Treasure Island

Robert Browning

(1812-1889 / London / England)

Evelyn Hope


I.

Beautiful Evelyn Hope is dead!
Sit and watch by her side an hour.
That is her book-shelf, this her bed;
She plucked that piece of geranium-flower,
Beginning to die too, in the glass;
Little has yet been changed, I think:
The shutters are shut, no light may pass
Save two long rays thro' the hinge's chink.

II.

Sixteen years old, when she died!
Perhaps she had scarcely heard my name;
It was not her time to love; beside,
Her life had many a hope and aim,
Duties enough and little cares,
And now was quiet, now astir,
Till God's hand beckoned unawares,---
And the sweet white brow is all of her.

III.

Is it too late then, Evelyn Hope?
What, your soul was pure and true,
The good stars met in your horoscope,
Made you of spirit, fire and dew---
And, just because I was thrice as old
And our paths in the world diverged so wide,
Each was nought to each, must I be told?
We were fellow mortals, nought beside?

IV.

No, indeed! for God above
Is great to grant, as mighty to make,
And creates the love to reward the love:
I claim you still, for my own love's sake!
Delayed it may be for more lives yet,
Through worlds I shall traverse, not a few:
Much is to learn, much to forget
Ere the time be come for taking you.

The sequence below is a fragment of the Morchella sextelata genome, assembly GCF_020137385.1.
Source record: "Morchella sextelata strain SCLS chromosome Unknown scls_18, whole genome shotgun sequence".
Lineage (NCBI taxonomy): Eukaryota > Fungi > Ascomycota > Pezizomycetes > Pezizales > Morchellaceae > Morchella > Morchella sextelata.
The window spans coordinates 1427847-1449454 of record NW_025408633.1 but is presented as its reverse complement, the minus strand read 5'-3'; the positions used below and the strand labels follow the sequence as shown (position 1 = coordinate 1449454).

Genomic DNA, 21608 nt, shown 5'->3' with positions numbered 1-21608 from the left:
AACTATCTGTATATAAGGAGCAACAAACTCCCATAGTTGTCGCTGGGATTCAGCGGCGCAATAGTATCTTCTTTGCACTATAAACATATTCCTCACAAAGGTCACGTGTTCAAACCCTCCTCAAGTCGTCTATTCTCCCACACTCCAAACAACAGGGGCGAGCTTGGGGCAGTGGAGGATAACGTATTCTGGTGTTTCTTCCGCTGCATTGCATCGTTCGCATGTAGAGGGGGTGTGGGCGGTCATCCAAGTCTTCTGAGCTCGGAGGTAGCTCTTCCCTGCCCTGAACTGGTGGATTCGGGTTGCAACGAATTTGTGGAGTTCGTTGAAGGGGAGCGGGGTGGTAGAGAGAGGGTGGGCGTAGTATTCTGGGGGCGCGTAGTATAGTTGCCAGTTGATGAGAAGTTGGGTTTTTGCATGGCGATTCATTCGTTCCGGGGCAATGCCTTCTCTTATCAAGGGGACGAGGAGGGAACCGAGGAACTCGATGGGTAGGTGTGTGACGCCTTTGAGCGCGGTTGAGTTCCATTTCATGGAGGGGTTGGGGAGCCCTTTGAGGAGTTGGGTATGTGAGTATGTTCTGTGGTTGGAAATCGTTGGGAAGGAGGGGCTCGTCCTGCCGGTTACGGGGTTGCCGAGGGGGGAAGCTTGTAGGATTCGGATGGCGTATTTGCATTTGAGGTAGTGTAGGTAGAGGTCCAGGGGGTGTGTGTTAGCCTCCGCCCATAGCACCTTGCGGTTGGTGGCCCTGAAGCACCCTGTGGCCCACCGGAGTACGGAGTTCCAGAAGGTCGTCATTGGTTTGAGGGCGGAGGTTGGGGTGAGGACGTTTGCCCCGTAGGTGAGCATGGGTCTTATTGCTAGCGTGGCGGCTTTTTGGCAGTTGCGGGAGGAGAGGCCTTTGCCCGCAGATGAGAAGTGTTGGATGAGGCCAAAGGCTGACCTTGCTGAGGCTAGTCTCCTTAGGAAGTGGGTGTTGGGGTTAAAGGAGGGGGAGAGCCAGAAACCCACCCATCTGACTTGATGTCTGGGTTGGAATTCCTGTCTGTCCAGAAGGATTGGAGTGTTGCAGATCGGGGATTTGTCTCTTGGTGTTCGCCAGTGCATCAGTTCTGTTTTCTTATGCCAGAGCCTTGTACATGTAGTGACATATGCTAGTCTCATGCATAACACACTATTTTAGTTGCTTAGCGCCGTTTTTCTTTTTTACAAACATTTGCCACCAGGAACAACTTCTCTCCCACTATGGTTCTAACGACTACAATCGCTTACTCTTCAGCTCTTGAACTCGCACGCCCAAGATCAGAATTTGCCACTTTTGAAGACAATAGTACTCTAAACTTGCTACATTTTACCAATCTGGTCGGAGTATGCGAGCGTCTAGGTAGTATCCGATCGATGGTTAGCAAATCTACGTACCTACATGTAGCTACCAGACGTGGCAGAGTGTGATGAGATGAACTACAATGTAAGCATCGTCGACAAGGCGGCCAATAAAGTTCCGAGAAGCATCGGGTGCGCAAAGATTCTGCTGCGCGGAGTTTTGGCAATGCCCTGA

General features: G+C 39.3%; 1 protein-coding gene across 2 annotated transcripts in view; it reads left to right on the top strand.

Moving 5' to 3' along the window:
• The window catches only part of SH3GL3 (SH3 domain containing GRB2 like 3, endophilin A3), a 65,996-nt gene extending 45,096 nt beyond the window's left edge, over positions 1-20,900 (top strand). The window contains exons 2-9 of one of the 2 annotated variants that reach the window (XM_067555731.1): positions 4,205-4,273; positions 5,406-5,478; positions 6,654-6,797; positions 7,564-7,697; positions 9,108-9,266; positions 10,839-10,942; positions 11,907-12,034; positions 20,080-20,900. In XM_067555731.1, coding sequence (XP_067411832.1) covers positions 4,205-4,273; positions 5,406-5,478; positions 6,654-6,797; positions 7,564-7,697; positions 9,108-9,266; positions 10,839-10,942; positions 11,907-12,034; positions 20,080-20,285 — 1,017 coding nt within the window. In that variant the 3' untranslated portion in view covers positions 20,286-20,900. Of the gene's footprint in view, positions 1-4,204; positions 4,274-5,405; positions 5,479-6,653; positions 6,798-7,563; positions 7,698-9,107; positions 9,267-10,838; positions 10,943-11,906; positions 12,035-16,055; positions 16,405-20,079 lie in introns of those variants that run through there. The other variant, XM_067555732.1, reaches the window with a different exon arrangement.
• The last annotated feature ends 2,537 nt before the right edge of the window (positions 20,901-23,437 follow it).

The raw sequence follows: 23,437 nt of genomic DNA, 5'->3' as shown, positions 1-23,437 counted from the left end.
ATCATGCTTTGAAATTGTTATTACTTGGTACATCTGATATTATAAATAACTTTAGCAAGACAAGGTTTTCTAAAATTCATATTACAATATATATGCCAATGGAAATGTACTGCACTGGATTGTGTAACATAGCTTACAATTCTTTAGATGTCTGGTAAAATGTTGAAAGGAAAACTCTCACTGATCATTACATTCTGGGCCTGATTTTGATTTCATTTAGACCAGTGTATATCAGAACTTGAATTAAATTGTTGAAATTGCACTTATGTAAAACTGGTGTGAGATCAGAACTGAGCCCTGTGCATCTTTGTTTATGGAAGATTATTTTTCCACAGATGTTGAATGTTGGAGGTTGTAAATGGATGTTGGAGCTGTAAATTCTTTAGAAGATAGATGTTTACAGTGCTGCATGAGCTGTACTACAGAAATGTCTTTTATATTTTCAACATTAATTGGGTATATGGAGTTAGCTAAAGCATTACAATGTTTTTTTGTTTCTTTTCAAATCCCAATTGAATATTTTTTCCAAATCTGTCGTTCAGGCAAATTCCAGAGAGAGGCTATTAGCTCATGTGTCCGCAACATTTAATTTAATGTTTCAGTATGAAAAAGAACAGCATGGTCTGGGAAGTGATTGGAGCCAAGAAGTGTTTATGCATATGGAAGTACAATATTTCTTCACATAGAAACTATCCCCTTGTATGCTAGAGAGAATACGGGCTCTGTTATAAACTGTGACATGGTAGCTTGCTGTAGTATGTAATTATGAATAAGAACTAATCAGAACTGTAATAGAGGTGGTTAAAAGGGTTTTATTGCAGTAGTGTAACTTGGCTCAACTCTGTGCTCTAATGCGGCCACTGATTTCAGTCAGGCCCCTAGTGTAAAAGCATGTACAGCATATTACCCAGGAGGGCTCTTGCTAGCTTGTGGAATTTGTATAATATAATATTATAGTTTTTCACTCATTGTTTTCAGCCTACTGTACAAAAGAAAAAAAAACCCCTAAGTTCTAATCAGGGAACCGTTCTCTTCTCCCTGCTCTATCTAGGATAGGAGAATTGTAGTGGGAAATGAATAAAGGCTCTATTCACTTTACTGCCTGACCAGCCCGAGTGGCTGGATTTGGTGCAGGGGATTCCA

V.

But the time will come,---at last it will,
When, Evelyn Hope, what meant (I shall say)
In the lower earth, in the years long still,
That body and soul so pure and gay?
Why your hair was amber, I shall divine,
And your mouth of your own geranium's red---
And what you would do with me, in fine,
In the new life come in the old one's stead.

VI.

I have lived (I shall say) so much since then,
Given up myself so many times,
Gained me the gains of various men,
Ransacked the ages, spoiled the climes;
Yet one thing, one, in my soul's full scope,
Either I missed or itself missed me:
And I want and find you, Evelyn Hope!
What is the issue? let us see!

VII.

I loved you, Evelyn, all the while.
My heart seemed full as it could hold?
There was place and to spare for the frank young smile,
And the red young mouth, and the hair's young gold.
So, hush,---I will give you this leaf to keep:
See, I shut it inside the sweet cold hand!
There, that is our secret: go to sleep!
You will wake, and remember, and understand.

Submitted: Sunday, May 13, 2001

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  • Elizabeth Fry (11/20/2011 9:25:00 PM)

    He was much older than her and drawn to her beauty, though she be dead. He recognizes her as a soul mate and thus notes that they will be, nay, must be together someday-some future age. If not for that interpretation this is just plain creepy. (Report) Reply

  • Hira Ali (12/2/2008 11:35:00 PM)

    In this poem by Robert Browning purity of emotions is discussed at length.This poem is a dramatic lyric.Evelyn Hope is the name of a girl who is dead now and the lover is sobbing at her death and expressing his feelings of love for ' Beautiful Evelyne Hope'.
    I feel this is an abnormal love.The lover doesnot open his lips until the death of his beloved.I think he should have expresed his love instead of waiting a lot, expression of feelings is very important for a self. (Report) Reply

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